Wednesday, April 25, 2018

Goodman: Donald Trump ends era of 'strategic patience'

While many don't choose to openly cheer aggression and retribution as a tool of foreign policy, earlier this month the red, white and blue went black and blue against Bashar Assad, Syria's reincarnation of Joseph Stalin.

And the feeling was good.

While Scripture counsels us to "turn the other cheek" in the face of wrong, how can the world turn its collective cheek when bearing witness to a desperate despot gassing innocent women and children to death as a tool of crowd control?

The same could be said about a maniac in North Korea playing with one-day armed rockets like they are Tonka toys, and taking out his own advisers he feels are not entirely pro-him with anti-aircraft guns.

Or about ISIS, which just received an explosive 21,000-pound love note from President Donald Trump.

That's why these seven words, descended from the political heavens this week, represent the Maginot Line in America's approach to leadership, the moment when we said we've had enough and the world cheered.

"The era of strategic patience … is over."

When Vice President Mike Pence banned this concept from the lexicon of America's "now" foreign policy, he sent a very clear signal to the American people seeking evidence of something different, something better than long-standing foreign policies mired in apology and fecklessness.

After the bungling in Benghazi turned heroes into unwitting martyrs?

After trusting the distrustful led to America's nuclear pact with Iran? Despite that nation's record of scoring bonus points with radical Islamist terrorists, and resolve to eradicate the nation of Israel from the face of this earth?

After looking the other way in Syria and Somalia and Yemen, then coming face-to-face with the horror of ISIS-bred violence fueled by beheadings and hatred where we showed up for the knife fight with an edgeless sword?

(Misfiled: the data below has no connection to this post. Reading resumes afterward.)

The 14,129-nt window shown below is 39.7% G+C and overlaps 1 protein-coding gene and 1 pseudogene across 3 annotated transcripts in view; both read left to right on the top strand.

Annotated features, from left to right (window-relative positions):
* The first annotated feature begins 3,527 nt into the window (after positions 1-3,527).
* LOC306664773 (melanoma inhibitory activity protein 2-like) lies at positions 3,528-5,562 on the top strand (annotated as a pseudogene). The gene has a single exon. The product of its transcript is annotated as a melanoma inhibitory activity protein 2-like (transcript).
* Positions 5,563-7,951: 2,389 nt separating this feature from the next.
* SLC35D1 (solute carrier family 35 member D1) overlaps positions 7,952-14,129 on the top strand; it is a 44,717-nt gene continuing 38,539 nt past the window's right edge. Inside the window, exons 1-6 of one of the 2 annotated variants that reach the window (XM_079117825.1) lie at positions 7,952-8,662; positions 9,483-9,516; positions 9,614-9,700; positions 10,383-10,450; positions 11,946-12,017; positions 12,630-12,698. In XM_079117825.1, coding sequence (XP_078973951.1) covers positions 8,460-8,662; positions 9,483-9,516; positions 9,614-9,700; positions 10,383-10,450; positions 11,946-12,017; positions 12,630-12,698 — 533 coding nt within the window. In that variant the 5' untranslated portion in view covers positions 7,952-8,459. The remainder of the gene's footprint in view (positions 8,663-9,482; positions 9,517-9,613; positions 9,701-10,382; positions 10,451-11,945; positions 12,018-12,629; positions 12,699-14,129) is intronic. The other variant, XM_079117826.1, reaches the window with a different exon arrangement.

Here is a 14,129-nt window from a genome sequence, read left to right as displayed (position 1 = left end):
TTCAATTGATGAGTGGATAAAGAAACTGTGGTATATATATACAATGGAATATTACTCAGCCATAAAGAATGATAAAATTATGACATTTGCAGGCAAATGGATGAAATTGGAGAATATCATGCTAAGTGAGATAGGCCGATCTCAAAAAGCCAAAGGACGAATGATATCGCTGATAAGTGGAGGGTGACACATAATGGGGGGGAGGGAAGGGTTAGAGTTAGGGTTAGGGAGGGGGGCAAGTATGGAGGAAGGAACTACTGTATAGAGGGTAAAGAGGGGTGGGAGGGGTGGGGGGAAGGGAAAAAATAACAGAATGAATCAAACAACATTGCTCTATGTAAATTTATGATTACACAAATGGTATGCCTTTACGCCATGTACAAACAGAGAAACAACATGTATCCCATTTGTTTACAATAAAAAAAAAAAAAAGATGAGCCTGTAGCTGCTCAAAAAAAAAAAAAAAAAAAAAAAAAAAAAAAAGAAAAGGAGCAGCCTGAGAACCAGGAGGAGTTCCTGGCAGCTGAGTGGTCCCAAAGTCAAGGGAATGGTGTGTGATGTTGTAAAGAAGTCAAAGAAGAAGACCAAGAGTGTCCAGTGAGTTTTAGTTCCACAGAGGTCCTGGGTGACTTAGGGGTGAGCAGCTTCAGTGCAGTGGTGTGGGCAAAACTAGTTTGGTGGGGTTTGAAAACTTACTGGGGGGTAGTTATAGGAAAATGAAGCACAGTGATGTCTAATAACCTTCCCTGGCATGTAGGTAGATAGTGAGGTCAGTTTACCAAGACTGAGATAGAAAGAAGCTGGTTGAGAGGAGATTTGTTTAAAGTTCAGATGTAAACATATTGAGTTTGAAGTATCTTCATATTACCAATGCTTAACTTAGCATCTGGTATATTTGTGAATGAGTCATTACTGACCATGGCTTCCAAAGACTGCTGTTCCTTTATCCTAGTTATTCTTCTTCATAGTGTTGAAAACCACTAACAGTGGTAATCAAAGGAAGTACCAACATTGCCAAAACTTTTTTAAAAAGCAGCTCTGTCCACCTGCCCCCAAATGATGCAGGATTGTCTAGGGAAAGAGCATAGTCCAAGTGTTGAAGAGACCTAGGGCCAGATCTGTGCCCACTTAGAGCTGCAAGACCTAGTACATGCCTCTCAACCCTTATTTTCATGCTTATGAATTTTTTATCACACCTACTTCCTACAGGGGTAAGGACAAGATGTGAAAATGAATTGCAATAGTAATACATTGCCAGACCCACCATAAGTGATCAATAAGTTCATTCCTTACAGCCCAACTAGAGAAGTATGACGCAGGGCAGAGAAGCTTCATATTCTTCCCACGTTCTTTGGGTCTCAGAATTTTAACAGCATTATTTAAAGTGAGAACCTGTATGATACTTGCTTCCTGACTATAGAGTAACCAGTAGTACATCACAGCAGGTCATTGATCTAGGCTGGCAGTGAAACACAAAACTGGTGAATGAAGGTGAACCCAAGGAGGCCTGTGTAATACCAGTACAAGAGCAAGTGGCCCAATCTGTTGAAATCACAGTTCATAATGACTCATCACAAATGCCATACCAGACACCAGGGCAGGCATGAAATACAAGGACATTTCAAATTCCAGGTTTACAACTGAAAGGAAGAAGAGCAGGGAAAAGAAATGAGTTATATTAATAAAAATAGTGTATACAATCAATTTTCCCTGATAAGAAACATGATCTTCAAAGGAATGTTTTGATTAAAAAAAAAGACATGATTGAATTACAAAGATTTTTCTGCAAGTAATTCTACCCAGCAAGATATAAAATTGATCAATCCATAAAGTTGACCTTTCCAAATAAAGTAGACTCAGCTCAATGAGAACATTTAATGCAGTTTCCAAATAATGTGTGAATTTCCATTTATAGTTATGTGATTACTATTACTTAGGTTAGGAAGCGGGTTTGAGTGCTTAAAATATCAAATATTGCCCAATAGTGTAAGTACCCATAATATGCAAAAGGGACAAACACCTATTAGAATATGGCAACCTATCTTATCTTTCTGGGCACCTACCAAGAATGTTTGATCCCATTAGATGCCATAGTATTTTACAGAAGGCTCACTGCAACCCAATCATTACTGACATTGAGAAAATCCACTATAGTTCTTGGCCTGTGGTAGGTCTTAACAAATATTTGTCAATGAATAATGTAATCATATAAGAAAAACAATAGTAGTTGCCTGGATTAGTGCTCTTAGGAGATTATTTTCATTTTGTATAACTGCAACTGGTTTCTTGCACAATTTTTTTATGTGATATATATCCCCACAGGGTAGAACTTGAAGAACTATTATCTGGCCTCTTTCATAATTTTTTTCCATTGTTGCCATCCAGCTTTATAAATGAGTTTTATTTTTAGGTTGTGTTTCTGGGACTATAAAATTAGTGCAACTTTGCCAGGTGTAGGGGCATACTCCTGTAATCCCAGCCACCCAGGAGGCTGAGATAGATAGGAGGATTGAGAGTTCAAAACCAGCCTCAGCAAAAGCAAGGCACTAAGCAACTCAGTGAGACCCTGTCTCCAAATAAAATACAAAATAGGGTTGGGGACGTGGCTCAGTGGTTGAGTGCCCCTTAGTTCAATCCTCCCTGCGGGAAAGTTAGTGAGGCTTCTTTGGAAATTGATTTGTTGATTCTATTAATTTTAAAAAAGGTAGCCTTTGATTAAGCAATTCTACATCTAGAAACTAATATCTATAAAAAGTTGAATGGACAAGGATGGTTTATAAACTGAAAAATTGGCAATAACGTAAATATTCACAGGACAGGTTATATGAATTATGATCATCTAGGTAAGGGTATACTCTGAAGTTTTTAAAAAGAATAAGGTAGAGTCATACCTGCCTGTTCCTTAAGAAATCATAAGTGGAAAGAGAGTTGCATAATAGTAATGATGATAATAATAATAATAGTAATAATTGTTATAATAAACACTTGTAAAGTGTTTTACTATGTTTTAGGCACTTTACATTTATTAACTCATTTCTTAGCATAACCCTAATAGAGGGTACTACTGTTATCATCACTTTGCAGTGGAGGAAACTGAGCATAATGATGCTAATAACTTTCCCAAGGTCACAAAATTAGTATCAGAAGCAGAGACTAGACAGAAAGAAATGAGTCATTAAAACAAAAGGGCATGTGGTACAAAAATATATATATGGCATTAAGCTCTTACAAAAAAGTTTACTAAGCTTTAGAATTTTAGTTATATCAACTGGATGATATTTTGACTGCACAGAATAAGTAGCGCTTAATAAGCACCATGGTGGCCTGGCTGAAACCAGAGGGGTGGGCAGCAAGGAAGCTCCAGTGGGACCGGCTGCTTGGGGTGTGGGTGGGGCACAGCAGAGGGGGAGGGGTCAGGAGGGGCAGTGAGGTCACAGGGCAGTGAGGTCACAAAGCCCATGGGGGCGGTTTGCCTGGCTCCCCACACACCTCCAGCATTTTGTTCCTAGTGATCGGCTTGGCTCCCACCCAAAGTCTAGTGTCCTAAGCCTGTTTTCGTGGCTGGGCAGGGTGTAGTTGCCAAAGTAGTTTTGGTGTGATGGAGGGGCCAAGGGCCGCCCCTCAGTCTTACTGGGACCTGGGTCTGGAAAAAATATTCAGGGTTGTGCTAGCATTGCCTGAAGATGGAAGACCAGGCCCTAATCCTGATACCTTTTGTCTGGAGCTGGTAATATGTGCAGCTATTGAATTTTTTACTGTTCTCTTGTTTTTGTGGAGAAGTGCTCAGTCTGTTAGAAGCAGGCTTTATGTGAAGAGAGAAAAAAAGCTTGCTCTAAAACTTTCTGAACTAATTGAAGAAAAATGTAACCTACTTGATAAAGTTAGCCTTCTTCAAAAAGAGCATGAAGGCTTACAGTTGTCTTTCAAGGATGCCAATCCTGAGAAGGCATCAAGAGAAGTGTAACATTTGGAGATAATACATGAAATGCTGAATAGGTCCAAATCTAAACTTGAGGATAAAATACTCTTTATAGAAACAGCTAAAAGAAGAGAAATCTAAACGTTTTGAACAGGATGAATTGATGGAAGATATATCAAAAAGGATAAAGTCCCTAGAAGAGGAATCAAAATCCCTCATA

After doing nothing about almost anything for as long as we care to remember?

Au contraire, mon ami. Welcome to the new American Doctrine grounded in fairness, fortified by strength and backed by some of the best names in the business of planetary peacekeeping (Mattis, Masterson, Kelly); and to a new foreign policy no longer foreign to its sponsors, the American people.

The World Economic Forum's 2017 Global Risk Report issued from the scenic town of Davos a few months ago was anything but idyllic. The top 10 list should keep all of us awake at night, rendering the word "dangerous" simultaneously cliché and passe.

After predictions of cataclysmic weather events, natural and manmade, the list reads like a recitation of the plagues intoned at every Jewish Passover: the destabilization of nations caused by large-scale involuntary migration; round-the-clock cyberattacks; emerging technology threats; abject failures in national governance; terrorism (again), regional conflicts (call 'em "small wars"); and massive unemployment (lighting the fuse to social instability).

It should also be noted, with white-knuckled serenity, that four nations gave up their membership in the International Criminal Court last year fueled by the promise to self-police their own actions. One of the Fantastic Four: crisis-peddling, election-meddling, world-destabilizing Russia.

Then there's this one, courtesy of Pyonyang's master manipulator of insanity: weapons of mass destruction. Finally, in place of the perfunctory diplomatic dross of blather, we have opted to take this one head-on.

Courtesy of a new president, an "A Team" of no-nonsense foreign policy advisors, and a Trump-fueled willingness among Kim Jong-Un's "daddies" in China to get involved for fear of getting trade-gutted, we've put North Korea on the clock. Enough is enough.

Our patience has come to an end.

This will be a moment when a new president is tested and gauged, when actions taken (or not) will be revered or reviled by historians of a future we'll never personally experience but will be populated by those we care most about: our children.

Sending cruise missiles to stop genocide, dropping a weapon-of-all-weapons to decimate ISIS, and asserting leadership in corralling despotic terror are all courtroom evidence of an American foreign policy informed by the past and committed to protect the future.

The instruction manual for this new world order was essentially penned by America's Navy Seals, every day heroes who are willing to die so our nation can survive.

The Navy Seals Code: be loyal to country; pursue honor on and off the battlefield; take responsibility for yourself and for others; and always, always, be being willing to lead, ready to follow, and to never quit.

Time for America to live by this code of honor. All of us.

Adam Goodman is a national Republican media consultant based in Tampa and the first Edward R. Murrow Fellow at Tufts University's Fletcher School of Law and Diplomacy. He wrote this exclusively for the Tampa Bay Times.

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